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DMG


Joined: 22 Oct 2014
Posts: 1112
PostPosted: Sat Nov 19, 2016 10:41 pm    Post subject: Reply with quote

So my Amazon stocks vest in December (I get four every two years as an employee) and of course the stocks have plummeted lately.

Btw, do any of y'all have tips with minimizing capital gains tax or is it something you just have to suck up when cashing stocks? I don't plan on cashing my Amazon stocks until I graduate college and can manage to easily leave that hellhole, but I really don't want Uncle Sam getting 1/3 of that pie.
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Devin Kurant wrote:
A sautéed salmon was pretty good then disappeared with Philly and Atlanta at least to my memory.


This can't possibly be an autocorrect for Asante Samuel.....
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jetsfan4life51


Joined: 12 Jan 2006
Posts: 33812
Location: lawn guy land
PostPosted: Thu Jan 26, 2017 12:44 am    Post subject: Reply with quote

My company ditched the 401k which really stinks because I was socking away a lot. Rolled that over to a traditional IRA but I was told I'm not allowed to touch it so I started a Roth IRA for 2016 so I can still contribute this year. Just picked a few ETFs, very excited.

For those who have more experience, can you give me some advice on the new ETF called WEAR? I feel like the wearable industry is going to skyrocket but my accountant says he doesn't see the need to invest yet it might take a while because it's new and hasn't been traded much.
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theJ


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Joined: 20 Mar 2005
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PostPosted: Thu Jan 26, 2017 6:24 pm    Post subject: Reply with quote

DMG wrote:
So my Amazon stocks vest in December (I get four every two years as an employee) and of course the stocks have plummeted lately.

Btw, do any of y'all have tips with minimizing capital gains tax or is it something you just have to suck up when cashing stocks? I don't plan on cashing my Amazon stocks until I graduate college and can manage to easily leave that hellhole, but I really don't want Uncle Sam getting 1/3 of that pie.

I know this is a post from November, but i thought capital gains taxes were only 15%.
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ramssuperbowl99


Joined: 15 Apr 2005
Posts: 35257
PostPosted: Thu Jan 26, 2017 6:30 pm    Post subject: Reply with quote

theJ wrote:
DMG wrote:
So my Amazon stocks vest in December (I get four every two years as an employee) and of course the stocks have plummeted lately.

Btw, do any of y'all have tips with minimizing capital gains tax or is it something you just have to suck up when cashing stocks? I don't plan on cashing my Amazon stocks until I graduate college and can manage to easily leave that hellhole, but I really don't want Uncle Sam getting 1/3 of that pie.

I know this is a post from November, but i thought capital gains taxes were only 15%.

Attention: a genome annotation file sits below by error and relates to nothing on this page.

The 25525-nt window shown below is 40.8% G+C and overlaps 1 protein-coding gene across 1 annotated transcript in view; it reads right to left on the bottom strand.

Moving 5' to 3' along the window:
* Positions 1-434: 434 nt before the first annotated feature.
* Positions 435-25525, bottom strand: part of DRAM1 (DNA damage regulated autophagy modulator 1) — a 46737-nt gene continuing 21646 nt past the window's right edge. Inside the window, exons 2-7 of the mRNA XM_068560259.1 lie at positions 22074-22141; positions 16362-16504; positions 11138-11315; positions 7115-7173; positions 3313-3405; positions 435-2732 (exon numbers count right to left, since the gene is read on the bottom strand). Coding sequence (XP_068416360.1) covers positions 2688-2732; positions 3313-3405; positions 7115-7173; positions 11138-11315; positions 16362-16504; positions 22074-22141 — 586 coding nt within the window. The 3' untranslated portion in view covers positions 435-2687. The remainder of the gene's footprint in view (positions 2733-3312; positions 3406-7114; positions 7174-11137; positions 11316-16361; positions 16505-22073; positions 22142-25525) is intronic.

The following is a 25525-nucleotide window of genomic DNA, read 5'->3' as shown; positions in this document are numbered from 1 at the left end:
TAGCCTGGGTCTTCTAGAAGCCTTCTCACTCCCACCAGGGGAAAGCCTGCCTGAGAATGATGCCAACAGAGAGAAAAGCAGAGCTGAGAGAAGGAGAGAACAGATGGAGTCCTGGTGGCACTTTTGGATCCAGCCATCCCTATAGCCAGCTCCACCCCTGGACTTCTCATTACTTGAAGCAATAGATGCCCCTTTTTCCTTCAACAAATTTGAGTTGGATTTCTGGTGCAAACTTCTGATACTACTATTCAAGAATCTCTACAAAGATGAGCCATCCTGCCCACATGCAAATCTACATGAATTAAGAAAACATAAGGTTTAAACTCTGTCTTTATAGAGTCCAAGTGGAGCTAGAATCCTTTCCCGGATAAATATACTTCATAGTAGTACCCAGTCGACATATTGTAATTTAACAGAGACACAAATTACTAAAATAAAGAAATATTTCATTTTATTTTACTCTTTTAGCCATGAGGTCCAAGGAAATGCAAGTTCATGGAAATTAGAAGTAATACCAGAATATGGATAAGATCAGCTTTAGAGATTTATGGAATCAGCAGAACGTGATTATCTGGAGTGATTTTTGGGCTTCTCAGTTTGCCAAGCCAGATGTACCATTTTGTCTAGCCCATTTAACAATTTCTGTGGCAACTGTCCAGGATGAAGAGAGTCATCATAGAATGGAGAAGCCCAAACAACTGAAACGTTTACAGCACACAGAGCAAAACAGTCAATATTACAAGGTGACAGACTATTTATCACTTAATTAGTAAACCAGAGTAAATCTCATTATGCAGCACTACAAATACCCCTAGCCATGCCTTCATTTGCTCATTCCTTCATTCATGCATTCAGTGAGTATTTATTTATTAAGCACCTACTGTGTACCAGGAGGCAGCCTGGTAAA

They are, unless you make an ungodly amount of money, and then they're 20%.

He would have to pay more income tax on the shares because Amazon is giving them to him though. That's where the 1/3 number is coming from.

OP, if you hold onto the stock for more than a year, you don't actually pay income tax on it, you pay capital gains tax. Should cut your tax obligation by about half.
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rickyt31


Joined: 29 Dec 2008
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Location: HEATlanta , GA
PostPosted: Thu Jan 26, 2017 8:15 pm    Post subject: Reply with quote

Thinking about jumping back on Microsoft. Going to wait things out.
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bigbadbuff23835


Joined: 22 Sep 2008
Posts: 11494
Location: NY
PostPosted: Thu Jan 26, 2017 11:31 pm    Post subject: Reply with quote

I'm super interested in purchasing stocks. I'm a 23 year old college student, any recommendations or things to share?
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Heimdallr


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PostPosted: Fri Jan 27, 2017 12:21 am    Post subject: Reply with quote

bigbadbuff23835 wrote:
I'm super interested in purchasing stocks. I'm a 23 year old college student, any recommendations or things to share?

set up a Roth IRA and buy some commision-free, low expense ratio ETF's.
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theJ


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PostPosted: Fri Jan 27, 2017 7:56 am    Post subject: Reply with quote

Heimdallr wrote:
bigbadbuff23835 wrote:
I'm super interested in purchasing stocks. I'm a 23 year old college student, any recommendations or things to share?

set up a Roth IRA and buy some commision-free, low expense ratio ETF's.

And before you start going hog wild with that, consider some other things you'll probably doing in the coming years. Most people post college upgrade their rust bucket car, buy a house, get married, have kids. These things are all expensive. You should start saving for retirement, absolutely. You shouldn't be sinking big amounts of your net worth in non-retirement investments just to turn around put all those items on huge loans.

That being said, for an amateur investor ETF's are a good way to go. It's fairly easy to find good ones that offer good returns and low risk (relatively).
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Heimdallr


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PostPosted: Fri Jan 27, 2017 10:27 am    Post subject: Reply with quote

theJ wrote:
Heimdallr wrote:
bigbadbuff23835 wrote:
I'm super interested in purchasing stocks. I'm a 23 year old college student, any recommendations or things to share?

set up a Roth IRA and buy some commision-free, low expense ratio ETF's.